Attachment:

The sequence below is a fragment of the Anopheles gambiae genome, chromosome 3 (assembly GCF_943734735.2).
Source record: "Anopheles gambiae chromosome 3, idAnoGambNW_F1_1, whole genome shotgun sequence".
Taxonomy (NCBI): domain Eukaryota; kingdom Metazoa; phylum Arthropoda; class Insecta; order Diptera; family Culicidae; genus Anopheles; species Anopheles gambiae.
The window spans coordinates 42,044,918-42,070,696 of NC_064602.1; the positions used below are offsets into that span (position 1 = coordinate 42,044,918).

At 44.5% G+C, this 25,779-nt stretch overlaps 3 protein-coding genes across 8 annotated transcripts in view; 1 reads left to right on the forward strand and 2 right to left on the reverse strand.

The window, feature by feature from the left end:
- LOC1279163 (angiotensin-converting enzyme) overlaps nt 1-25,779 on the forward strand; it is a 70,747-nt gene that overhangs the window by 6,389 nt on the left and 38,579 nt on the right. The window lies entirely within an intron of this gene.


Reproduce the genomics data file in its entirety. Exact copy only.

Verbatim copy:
The sequence below is a fragment of the Anopheles gambiae genome, chromosome 3 (assembly GCF_943734735.2).
Source record: "Anopheles gambiae chromosome 3, idAnoGambNW_F1_1, whole genome shotgun sequence".
Taxonomy (NCBI): domain Eukaryota; kingdom Metazoa; phylum Arthropoda; class Insecta; order Diptera; family Culicidae; genus Anopheles; species Anopheles gambiae.
The window spans coordinates 42,044,918-42,070,696 of NC_064602.1; the positions used below are offsets into that span (position 1 = coordinate 42,044,918).

At 44.5% G+C, this 25,779-nt stretch overlaps 3 protein-coding genes across 8 annotated transcripts in view; 1 reads left to right on the forward strand and 2 right to left on the reverse strand.

The window, feature by feature from the left end:
- LOC1279163 (angiotensin-converting enzyme) overlaps nt 1-25,779 on the forward strand; it is a 70,747-nt gene that overhangs the window by 6,389 nt on the left and 38,579 nt on the right. The window lies entirely within an intron of this gene.